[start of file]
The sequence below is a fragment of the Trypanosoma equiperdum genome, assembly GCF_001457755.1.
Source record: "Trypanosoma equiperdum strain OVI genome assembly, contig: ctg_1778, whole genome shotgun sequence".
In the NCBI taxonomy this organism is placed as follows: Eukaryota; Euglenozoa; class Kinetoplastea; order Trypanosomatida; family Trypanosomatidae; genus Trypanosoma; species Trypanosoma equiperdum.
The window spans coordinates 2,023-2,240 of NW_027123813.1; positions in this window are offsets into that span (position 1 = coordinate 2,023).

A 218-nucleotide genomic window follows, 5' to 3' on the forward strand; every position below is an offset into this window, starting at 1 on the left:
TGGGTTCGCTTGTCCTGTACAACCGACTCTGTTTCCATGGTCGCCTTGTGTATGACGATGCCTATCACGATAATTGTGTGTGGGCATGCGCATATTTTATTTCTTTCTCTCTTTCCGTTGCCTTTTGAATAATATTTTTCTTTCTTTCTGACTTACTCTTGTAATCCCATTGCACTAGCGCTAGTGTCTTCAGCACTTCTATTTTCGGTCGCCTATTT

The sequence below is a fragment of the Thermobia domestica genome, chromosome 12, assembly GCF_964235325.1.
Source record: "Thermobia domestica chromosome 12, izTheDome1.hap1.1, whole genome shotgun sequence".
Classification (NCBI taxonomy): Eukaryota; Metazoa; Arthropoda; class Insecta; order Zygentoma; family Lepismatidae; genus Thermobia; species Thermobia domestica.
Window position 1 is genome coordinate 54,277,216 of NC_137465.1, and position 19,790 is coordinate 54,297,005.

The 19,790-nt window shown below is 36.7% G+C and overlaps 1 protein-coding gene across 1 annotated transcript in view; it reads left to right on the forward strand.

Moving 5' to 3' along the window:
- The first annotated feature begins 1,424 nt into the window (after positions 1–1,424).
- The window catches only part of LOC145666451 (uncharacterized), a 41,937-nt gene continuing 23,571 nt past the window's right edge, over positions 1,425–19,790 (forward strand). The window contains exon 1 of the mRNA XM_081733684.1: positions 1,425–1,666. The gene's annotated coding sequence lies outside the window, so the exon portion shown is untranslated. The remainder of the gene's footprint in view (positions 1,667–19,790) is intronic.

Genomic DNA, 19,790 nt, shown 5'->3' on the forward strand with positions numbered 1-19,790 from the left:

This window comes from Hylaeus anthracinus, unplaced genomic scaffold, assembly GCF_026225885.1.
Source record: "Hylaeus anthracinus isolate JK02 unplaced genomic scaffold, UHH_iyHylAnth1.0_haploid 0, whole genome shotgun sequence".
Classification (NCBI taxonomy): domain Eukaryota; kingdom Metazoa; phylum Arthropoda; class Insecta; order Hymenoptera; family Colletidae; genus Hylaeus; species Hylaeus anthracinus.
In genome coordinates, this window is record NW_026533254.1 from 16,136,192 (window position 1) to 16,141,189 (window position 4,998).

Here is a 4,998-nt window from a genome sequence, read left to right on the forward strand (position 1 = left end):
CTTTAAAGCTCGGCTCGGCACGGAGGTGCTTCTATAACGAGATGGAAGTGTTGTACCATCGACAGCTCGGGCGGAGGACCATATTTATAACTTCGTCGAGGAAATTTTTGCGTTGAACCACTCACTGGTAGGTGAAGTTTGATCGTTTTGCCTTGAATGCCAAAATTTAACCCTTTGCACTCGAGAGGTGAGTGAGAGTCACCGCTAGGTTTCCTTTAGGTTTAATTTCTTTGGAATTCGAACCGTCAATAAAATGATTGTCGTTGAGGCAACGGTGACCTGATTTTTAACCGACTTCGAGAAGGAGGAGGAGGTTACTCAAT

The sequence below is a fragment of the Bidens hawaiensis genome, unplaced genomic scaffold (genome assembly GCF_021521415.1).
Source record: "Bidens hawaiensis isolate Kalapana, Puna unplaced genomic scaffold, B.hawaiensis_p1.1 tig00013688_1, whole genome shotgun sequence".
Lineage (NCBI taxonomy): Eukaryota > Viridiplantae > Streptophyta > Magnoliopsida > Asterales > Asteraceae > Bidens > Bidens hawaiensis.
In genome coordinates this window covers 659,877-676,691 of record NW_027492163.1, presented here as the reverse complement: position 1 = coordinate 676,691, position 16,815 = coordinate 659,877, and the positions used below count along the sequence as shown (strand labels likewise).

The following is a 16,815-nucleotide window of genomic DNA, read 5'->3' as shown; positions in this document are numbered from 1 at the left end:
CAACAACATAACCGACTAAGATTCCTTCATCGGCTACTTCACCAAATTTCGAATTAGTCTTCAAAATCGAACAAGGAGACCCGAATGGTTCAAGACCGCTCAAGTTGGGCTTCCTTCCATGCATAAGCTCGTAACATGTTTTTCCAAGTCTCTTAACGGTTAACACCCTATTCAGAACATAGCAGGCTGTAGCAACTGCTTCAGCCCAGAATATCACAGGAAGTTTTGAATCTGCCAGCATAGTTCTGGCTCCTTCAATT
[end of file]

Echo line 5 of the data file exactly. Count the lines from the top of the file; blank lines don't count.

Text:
A 218-nucleotide genomic window follows, 5' to 3' on the forward strand; every position below is an offset into this window, starting at 1 on the left: